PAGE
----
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SPONTANEOUS PROBLEM PROCEDURES
E
very tournament site should have a spontaneous holding room where teams report 10 minutes before their scheduled competition time. (If there is no holding room, teams should report to the competition site 10 minutes before the scheduled time and wait quietly for further instruction.) Only one coach may accompany the team into the holding room.

   One team member should register the team, giving its long-term problem and division, and the team membership name and number. The team will wait in the holding room until it is called to compete. A judge will accompany the team members to the spontaneous problem room. The coach will remain in a designated area and wait for the team to return. Where possible, this should be a different area so the holding room does not get congested.

   All team members are allowed to enter the spontaneous room. A judge will identify the type of problem: verbal, hands-on, or verbal/hands-on. The team members will then have one minute to decide among themselves which five will compete. The non-participating members may remain and watch or they may choose to leave the room. If they choose to remain they must not talk, signal, or intervene in any way. If a non-participating team member interferes in any way, that team member will be asked to leave the room, but the team's time will continue. Allowing the non-participating team members to watch the team compete allows all team members to feel valued and allows them to know the problem their teammates have solved without having to discuss it outside of the competition site.

   If a team has five or fewer members at a competition, all of the members must enter the spontaneous room and all must participate in solving the problem.

   Team members should listen carefully to the judge's directions, as every spontaneous problem is different and specific rules for each individual problem may apply.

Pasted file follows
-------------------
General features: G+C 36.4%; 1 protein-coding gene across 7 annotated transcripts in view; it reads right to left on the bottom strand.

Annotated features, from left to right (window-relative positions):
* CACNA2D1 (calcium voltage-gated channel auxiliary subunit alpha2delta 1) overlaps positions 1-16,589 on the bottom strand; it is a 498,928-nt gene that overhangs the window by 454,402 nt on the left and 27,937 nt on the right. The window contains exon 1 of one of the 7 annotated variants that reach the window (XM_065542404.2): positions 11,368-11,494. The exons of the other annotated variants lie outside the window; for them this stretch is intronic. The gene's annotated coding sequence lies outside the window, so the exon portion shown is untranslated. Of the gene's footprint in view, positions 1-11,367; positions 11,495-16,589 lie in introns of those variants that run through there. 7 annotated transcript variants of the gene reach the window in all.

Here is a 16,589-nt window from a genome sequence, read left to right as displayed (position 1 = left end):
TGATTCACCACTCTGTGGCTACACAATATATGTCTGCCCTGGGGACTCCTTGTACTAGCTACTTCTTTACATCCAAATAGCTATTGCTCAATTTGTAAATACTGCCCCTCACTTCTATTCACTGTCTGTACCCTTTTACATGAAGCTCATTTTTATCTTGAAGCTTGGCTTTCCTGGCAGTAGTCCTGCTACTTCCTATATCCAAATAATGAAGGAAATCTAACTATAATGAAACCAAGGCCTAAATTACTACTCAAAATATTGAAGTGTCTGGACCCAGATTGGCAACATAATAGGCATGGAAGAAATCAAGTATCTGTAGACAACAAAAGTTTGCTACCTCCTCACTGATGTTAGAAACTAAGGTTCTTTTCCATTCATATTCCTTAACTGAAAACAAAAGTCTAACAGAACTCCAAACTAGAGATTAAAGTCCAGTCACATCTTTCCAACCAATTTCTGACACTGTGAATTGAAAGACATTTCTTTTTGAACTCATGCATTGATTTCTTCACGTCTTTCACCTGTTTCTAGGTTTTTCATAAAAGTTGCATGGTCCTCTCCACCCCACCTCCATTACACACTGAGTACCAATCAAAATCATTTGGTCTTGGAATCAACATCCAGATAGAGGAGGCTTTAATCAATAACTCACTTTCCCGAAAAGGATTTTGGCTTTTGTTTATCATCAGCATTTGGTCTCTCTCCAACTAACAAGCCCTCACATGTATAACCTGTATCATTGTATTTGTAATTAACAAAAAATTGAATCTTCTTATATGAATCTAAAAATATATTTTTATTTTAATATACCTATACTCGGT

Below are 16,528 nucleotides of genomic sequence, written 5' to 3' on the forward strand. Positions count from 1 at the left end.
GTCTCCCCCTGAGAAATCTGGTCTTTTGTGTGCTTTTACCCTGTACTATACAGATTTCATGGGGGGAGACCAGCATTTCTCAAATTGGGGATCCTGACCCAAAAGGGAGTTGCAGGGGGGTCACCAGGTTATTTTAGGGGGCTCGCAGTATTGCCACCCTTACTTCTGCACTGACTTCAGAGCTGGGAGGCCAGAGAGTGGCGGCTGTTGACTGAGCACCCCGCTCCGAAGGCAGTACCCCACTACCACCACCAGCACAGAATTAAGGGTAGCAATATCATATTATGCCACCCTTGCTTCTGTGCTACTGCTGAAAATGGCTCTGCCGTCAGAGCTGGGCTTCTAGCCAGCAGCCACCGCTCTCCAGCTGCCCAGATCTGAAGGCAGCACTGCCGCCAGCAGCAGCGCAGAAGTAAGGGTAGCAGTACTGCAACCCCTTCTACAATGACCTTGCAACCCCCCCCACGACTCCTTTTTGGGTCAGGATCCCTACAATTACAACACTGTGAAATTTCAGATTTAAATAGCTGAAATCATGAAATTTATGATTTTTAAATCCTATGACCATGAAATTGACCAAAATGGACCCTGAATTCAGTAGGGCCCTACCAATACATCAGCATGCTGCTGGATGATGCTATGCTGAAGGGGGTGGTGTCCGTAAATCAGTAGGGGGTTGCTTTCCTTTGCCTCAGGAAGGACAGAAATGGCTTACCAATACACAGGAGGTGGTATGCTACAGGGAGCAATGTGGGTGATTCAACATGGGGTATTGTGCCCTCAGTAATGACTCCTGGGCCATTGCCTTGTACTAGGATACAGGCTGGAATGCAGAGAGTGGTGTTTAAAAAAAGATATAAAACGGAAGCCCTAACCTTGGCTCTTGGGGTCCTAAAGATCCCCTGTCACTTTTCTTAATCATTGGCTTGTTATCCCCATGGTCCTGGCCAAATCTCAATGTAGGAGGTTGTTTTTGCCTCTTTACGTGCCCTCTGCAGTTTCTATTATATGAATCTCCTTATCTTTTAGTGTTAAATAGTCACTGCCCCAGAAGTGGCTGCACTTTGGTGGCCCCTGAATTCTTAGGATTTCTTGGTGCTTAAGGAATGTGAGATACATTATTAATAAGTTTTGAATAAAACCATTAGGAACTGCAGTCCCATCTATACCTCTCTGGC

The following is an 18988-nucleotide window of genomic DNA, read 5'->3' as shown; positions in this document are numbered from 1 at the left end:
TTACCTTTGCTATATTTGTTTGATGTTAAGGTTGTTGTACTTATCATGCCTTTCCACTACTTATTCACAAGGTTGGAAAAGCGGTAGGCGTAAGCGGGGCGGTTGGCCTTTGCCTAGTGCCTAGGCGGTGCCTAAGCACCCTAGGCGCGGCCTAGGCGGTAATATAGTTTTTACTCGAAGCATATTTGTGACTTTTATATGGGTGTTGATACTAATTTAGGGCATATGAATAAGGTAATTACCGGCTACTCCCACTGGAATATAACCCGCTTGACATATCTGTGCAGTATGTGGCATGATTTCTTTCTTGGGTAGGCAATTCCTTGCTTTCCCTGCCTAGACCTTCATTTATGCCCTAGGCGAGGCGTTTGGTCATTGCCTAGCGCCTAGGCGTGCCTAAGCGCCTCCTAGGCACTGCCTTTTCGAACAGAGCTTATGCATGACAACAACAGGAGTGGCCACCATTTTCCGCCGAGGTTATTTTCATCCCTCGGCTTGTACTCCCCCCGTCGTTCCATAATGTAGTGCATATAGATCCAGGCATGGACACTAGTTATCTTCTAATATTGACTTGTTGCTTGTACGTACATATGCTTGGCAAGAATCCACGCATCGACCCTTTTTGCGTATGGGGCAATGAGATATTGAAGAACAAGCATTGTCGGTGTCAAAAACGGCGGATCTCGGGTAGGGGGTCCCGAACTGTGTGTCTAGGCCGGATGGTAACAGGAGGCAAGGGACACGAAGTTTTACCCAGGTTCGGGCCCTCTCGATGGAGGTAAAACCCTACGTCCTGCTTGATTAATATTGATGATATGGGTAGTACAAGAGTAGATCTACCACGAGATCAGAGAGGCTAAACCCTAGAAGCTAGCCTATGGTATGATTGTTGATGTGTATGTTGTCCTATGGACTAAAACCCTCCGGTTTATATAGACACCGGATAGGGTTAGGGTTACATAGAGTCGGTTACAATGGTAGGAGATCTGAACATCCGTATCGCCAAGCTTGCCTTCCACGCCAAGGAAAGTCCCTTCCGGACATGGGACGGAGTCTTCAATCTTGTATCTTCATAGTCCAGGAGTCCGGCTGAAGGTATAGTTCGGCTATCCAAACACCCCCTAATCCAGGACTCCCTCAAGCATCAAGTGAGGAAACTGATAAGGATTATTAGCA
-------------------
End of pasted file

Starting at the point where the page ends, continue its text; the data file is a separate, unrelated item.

A judge places a copy of the problem in full view of the participating team members and reads the problem aloud. The team may refer to its copy of the problem as necessary. Once the judge finishes reading the problem, he or she will say, “Begin,” and time starts. The team members may ask the judges questions, but time will continue. In some instances, judges may tell the team that they cannot answer their specific question, and may refer the team to the problem. Judges will try to clarify the problem if necessary to ensure that the team members understand what the problem requires; however, judges will not give information that aids in solving the problem. In verbal and/or verbal/hands-on problems the judges will use the following language:
  • If a team member speaks too fast or mumbles and the judges cannot understand, they will say, “UNCLEAR. Please say it again.”
  • If a response does not make sense to the judges or is not acceptable, they will say, “INAPPROPRIATE. Please clarify or give another response.”
  • If a response is a repeat of what another team member said, the judges will say, “DUPLICATE. Please give another response.”
Once the team has competed it will be directed to leave the room quietly and meet the coach at the designated area. Team members should be reminded that spontaneous problems must be kept secret until after the competition, because all teams in the same long-term problem and division must solve the same spontaneous problem. Spontaneous problems are not subject to the grievance process; however, if a team has a concern, one team member should ask to speak to the Spontaneous Problem Captain, who will then speak with the judges and the entire team, if necessary.
-- Joy Kurtz, International
International Problem Captain
OMER, Odyssey of the Mind and logo are federally registered trademarks of Creative Competitions, Inc.